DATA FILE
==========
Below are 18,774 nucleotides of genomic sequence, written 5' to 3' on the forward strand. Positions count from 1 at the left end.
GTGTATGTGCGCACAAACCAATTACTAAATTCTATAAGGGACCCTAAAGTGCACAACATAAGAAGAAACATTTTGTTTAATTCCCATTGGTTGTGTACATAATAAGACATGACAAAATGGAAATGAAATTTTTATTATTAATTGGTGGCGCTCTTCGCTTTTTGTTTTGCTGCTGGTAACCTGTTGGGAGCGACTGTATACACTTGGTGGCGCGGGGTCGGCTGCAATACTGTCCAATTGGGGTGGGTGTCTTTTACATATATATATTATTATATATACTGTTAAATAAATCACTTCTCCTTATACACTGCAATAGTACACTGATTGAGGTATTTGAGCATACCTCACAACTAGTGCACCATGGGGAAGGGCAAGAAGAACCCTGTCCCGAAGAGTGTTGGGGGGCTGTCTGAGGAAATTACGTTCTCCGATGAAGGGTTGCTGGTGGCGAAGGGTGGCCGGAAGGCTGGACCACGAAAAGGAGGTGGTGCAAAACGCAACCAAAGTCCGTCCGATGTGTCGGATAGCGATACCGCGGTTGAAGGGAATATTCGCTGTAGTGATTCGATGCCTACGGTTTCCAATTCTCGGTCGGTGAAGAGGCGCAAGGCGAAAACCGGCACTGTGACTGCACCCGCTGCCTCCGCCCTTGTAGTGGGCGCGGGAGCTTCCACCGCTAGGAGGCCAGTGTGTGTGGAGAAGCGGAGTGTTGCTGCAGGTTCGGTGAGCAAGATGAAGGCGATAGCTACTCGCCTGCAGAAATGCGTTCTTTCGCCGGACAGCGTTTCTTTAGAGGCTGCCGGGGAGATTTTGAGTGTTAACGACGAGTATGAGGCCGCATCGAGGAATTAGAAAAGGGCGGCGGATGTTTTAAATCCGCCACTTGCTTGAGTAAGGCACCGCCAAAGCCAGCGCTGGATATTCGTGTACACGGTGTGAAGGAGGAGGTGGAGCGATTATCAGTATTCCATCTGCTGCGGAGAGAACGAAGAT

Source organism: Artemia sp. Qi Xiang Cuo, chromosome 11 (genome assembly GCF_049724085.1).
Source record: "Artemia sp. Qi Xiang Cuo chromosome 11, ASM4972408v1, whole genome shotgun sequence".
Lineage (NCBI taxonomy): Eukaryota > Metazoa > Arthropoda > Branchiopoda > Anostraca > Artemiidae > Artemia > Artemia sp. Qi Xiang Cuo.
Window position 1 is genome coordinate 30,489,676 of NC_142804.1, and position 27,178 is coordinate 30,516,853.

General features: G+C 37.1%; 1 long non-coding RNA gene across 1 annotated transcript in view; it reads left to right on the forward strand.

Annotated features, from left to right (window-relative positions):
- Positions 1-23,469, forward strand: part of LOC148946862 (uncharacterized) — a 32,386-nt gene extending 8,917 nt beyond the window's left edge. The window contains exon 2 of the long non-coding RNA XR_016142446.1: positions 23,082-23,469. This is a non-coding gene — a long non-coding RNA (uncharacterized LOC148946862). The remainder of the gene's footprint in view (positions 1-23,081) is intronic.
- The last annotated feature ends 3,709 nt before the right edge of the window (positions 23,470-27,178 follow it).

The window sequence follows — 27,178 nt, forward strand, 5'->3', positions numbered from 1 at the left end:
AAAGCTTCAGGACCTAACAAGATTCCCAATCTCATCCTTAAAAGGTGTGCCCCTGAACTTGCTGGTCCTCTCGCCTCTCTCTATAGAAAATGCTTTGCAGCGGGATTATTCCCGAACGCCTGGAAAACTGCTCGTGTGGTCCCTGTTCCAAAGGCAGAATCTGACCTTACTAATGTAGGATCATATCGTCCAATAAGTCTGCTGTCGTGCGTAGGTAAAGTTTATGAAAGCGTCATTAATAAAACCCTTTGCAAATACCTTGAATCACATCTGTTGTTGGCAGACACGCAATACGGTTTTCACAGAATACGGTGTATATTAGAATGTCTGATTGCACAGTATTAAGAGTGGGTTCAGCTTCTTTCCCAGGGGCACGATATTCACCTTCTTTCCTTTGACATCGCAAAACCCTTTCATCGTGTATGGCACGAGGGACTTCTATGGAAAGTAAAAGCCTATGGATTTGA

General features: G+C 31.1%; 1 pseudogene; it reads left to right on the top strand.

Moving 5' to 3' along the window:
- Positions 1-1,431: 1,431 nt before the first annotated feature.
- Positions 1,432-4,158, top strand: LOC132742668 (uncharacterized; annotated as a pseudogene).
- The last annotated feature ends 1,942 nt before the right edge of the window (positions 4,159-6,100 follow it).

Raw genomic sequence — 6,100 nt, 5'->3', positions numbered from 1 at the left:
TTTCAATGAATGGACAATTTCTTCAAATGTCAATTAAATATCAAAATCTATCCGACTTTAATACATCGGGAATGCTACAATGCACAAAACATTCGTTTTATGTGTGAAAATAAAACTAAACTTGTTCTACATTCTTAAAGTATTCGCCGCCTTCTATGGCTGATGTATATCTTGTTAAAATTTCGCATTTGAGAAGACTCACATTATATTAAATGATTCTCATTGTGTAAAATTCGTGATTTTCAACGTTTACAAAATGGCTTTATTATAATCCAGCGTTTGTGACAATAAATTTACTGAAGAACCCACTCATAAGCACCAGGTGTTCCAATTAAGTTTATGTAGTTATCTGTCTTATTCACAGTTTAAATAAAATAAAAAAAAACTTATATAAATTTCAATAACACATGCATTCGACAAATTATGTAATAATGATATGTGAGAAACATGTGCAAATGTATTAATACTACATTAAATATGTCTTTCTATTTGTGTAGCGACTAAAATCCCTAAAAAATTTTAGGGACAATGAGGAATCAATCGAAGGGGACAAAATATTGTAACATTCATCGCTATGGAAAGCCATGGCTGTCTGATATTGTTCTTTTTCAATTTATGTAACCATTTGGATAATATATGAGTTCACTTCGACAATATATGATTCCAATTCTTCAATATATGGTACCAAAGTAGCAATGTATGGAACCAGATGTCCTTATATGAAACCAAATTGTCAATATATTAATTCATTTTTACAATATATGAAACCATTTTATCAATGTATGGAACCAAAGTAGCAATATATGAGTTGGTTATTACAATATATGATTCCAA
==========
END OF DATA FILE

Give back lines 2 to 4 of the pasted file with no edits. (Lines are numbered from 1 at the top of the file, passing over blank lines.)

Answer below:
GTGTATGTGCGCACAAACCAATTACTAAATTCTATAAGGGACCCTAAAGTGCACAACATAAGAAGAAACATTTTGTTTAATTCCCATTGGTTGTGTACATAATAAGACATGACAAAATGGAAATGAAATTTTTATTATTAATTGGTGGCGCTCTTCGCTTTTTGTTTTGCTGCTGGTAACCTGTTGGGAGCGACTGTATACACTTGGTGGCGCGGGGTCGGCTGCAATACTGTCCAATTGGGGTGGGTGTCTTTTACATATATATATTATTATATATACTGTTAAATAAATCACTTCTCCTTATACACTGCAATAGTACACTGATTGAGGTATTTGAGCATACCTCACAACTAGTGCACCATGGGGAAGGGCAAGAAGAACCCTGTCCCGAAGAGTGTTGGGGGGCTGTCTGAGGAAATTACGTTCTCCGATGAAGGGTTGCTGGTGGCGAAGGGTGGCCGGAAGGCTGGACCACGAAAAGGAGGTGGTGCAAAACGCAACCAAAGTCCGTCCGATGTGTCGGATAGCGATACCGCGGTTGAAGGGAATATTCGCTGTAGTGATTCGATGCCTACGGTTTCCAATTCTCGGTCGGTGAAGAGGCGCAAGGCGAAAACCGGCACTGTGACTGCACCCGCTGCCTCCGCCCTTGTAGTGGGCGCGGGAGCTTCCACCGCTAGGAGGCCAGTGTGTGTGGAGAAGCGGAGTGTTGCTGCAGGTTCGGTGAGCAAGATGAAGGCGATAGCTACTCGCCTGCAGAAATGCGTTCTTTCGCCGGACAGCGTTTCTTTAGAGGCTGCCGGGGAGATTTTGAGTGTTAACGACGAGTATGAGGCCGCATCGAGGAATTAGAAAAGGGCGGCGGATGTTTTAAATCCGCCACTTGCTTGAGTAAGGCACCGCCAAAGCCAGCGCTGGATATTCGTGTACACGGTGTGAAGGAGGAGGTGGAGCGATTATCAGTATTCCATCTGCTGCGGAGAGAACGAAGAT

Source organism: Artemia sp. Qi Xiang Cuo, chromosome 11 (genome assembly GCF_049724085.1).
Source record: "Artemia sp. Qi Xiang Cuo chromosome 11, ASM4972408v1, whole genome shotgun sequence".